If you follow this blog or found it recently, you’ve probably noticed that it hasn’t been updated for a while. 5 months is the longest stretch between posts so far, but I haven’t given up this project! Where have I been these past months? Well, a lot of places actually. I’ve learned a new job, swam in some rivers, caught a bunch of pokemon (“- -), sweated my body weight off ( twice!) and actually finished a few new paintings! I’m looking forward to recommiting to this blog, which represents a lot of my deepest loves in life. So if you haven’t moved on yet, please continue to stay tuned for new posts (and if you haven’t subscribed to my email list or Facebook it’s highly recommended!)
“Pony Kiss” is the second painting in The Pony Set. After painting “Three Musketeers” I felt like going for a simpler color scheme and to feature some horse colors that didn’t make it into the first picture. The result is a dapper (can shaggy ponies be dapper? I think so) black pony and his snowy-white girlfriend. Fun aside: the white pony’s expression is based on Libby, the queenliest mare at our barn.
I probably should have posted about this piece of art ages ago, considering it’s the profile pic for my Facebook page and all, but… here we go. Way back when in 2014, Continue reading
One aspect of equine behavior that we don’t see much in domestic life is the sparring fights that occur between mature stallions. Occasionally one bears witness to more casual, playful sparring, often from young geldings. Whilst it’s probably for the best that our domestic horses don’t fight seriously, it is worth appreciating the place of these fights in the heart of the equine psyche.
True fights for dominance occur between mature stallions over the possession of mares. In the wild, young colts live in bachelor bands where they hone their horse-etiquette with other youngsters and are kept in line by the oldest stallions. Although these older stallions are past their prime at defending a band of mares, they are no slouches when it comes to educating the whippersnappers, and their lifetime of surviving the hazards of the wild makes them wise teachers.
After a young stallion has spent some years learning the subtle intricacies of equine body language and the toothy and hoof-y consequences of challenging these boundaries, he may attempt at gathering a few mares of his own. All horses, even domestic ones, communicate dominance through body posturing. The young stallion will usually get his first mares by stealing them from a larger band. It is a testament to the dominance of a stallion if he is able to command a large group of mares because inevitably, some will range a bit farther from the group and possibly be snaked (google it 🙂 ) and stolen by a young go-getter. The herd stallion can repel these advances by using his body posture to show his presence; head and tail raised high, neck arched, and nostrils flared, moving in a direct line towards the on-comer. The younger horse has learned by now that these postures signal serious intent and can decide now whether or not to retreat or stand his ground. If he chooses the latter, the fight will ensue.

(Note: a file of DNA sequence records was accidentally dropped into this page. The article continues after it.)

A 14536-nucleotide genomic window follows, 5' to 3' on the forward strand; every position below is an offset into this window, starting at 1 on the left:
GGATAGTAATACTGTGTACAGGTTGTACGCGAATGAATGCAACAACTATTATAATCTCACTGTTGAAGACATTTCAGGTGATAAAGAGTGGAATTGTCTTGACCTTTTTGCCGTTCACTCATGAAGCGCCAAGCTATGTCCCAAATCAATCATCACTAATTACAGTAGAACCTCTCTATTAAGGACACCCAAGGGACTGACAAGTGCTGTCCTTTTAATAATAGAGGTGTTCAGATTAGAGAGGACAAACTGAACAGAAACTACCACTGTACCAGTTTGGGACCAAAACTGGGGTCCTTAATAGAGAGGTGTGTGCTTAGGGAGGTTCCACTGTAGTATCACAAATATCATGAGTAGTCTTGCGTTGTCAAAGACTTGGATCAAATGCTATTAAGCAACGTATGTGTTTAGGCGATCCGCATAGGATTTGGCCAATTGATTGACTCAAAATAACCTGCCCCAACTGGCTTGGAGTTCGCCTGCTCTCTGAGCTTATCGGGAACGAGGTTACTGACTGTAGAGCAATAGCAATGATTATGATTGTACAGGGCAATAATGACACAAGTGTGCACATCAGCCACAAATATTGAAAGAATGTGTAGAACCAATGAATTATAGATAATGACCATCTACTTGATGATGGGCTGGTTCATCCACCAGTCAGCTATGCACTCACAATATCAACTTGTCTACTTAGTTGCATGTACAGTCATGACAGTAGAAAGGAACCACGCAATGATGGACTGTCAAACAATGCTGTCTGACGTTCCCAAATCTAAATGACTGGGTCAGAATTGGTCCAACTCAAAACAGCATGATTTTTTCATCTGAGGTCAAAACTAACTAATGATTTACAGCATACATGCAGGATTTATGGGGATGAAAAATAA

Horses never fight to kill one another, only to intimidate the other into retreating. Rearing, to make themselves larger than their opponent, or pinning the opponent to the ground on his knees in a position of vulnerability. The fight is over when one party has had enough and gives up. These fights don’t last long and the combatants don’t usually sustain serious injury, but in the moment, we as observers can see all the power and athleticism of the horse in it’s natural state, and that’s the inspiration behind “Fighting Stallions.”
Only 5 by 7 inches, “Medicine Hat” is one of the smaller works in my collection. A Medicine Hat Paint is a horse that is mostly or completely white with dark hair covering only the ears and the top of the head, called a War Bonnet. The horse need not be completely white, horses with colored markings over their chest or flanks (shields) also fall into the medicine hat category if they retain the War Bonnet, and of course, blue eyes are preferred. Native American legend has it that a warrior who rides a Medicine Hat horse into battle cannot be hit by arrows, which made these horses highly prized by the Plains Nations. In my painting, I chose to represent the purer form of the Medicine Hat horse with only a black War Bonnet and blue eyes. He stands in the prairie lands of the Plains Indians, as clouds of those famous Great Plains storms build up in the background.
“Raven Pegasus” is one of my rare ventures into the realm of fantasy artwork. This painting was inspired by the raw strength and power of the horse, which I tried to emphasize with the heavily arched neck and flaring nostrils. The pose is of Mr. Pegasus collecting himself before launching into flight, chosen to show the best angles of his feathers, and the motion of his heavy, windswept mane.
Prints and products featuring “Raven Pegasus” can be purchased at Society6.com